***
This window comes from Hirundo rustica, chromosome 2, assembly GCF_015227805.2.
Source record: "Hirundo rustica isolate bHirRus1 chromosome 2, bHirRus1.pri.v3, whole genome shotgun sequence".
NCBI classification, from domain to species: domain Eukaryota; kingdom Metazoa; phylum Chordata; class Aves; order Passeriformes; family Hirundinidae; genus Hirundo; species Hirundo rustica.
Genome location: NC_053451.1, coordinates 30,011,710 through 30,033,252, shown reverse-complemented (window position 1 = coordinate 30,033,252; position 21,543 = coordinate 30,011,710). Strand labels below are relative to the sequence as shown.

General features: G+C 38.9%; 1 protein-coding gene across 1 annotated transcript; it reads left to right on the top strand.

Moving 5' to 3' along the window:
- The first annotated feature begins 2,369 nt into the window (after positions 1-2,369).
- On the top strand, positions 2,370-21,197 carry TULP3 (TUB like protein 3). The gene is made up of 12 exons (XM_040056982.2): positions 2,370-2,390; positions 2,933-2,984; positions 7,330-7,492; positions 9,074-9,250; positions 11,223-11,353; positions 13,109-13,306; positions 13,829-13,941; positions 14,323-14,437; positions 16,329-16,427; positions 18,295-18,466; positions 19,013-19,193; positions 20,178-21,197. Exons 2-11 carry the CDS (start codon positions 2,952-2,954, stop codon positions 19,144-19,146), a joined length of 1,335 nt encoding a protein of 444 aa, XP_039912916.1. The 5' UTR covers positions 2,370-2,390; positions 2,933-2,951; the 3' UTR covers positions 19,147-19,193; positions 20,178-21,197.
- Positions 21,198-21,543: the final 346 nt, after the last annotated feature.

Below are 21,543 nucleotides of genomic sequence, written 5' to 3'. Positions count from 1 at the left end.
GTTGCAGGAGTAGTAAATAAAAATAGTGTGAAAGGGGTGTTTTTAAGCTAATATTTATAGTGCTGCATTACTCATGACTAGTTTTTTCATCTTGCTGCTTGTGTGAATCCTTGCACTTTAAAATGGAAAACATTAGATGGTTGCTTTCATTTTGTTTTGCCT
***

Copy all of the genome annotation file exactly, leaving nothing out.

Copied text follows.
This window comes from Hirundo rustica, chromosome 2, assembly GCF_015227805.2.
Source record: "Hirundo rustica isolate bHirRus1 chromosome 2, bHirRus1.pri.v3, whole genome shotgun sequence".
NCBI classification, from domain to species: domain Eukaryota; kingdom Metazoa; phylum Chordata; class Aves; order Passeriformes; family Hirundinidae; genus Hirundo; species Hirundo rustica.
Genome location: NC_053451.1, coordinates 30,011,710 through 30,033,252, shown reverse-complemented (window position 1 = coordinate 30,033,252; position 21,543 = coordinate 30,011,710). Strand labels below are relative to the sequence as shown.

General features: G+C 38.9%; 1 protein-coding gene across 1 annotated transcript; it reads left to right on the top strand.

Moving 5' to 3' along the window:
- The first annotated feature begins 2,369 nt into the window (after positions 1-2,369).
- On the top strand, positions 2,370-21,197 carry TULP3 (TUB like protein 3). The gene is made up of 12 exons (XM_040056982.2): positions 2,370-2,390; positions 2,933-2,984; positions 7,330-7,492; positions 9,074-9,250; positions 11,223-11,353; positions 13,109-13,306; positions 13,829-13,941; positions 14,323-14,437; positions 16,329-16,427; positions 18,295-18,466; positions 19,013-19,193; positions 20,178-21,197. Exons 2-11 carry the CDS (start codon positions 2,952-2,954, stop codon positions 19,144-19,146), a joined length of 1,335 nt encoding a protein of 444 aa, XP_039912916.1. The 5' UTR covers positions 2,370-2,390; positions 2,933-2,951; the 3' UTR covers positions 19,147-19,193; positions 20,178-21,197.
- Positions 21,198-21,543: the final 346 nt, after the last annotated feature.

Below are 21,543 nucleotides of genomic sequence, written 5' to 3'. Positions count from 1 at the left end.
GTTGCAGGAGTAGTAAATAAAAATAGTGTGAAAGGGGTGTTTTTAAGCTAATATTTATAGTGCTGCATTACTCATGACTAGTTTTTTCATCTTGCTGCTTGTGTGAATCCTTGCACTTTAAAATGGAAAACATTAGATGGTTGCTTTCATTTTGTTTTGCCT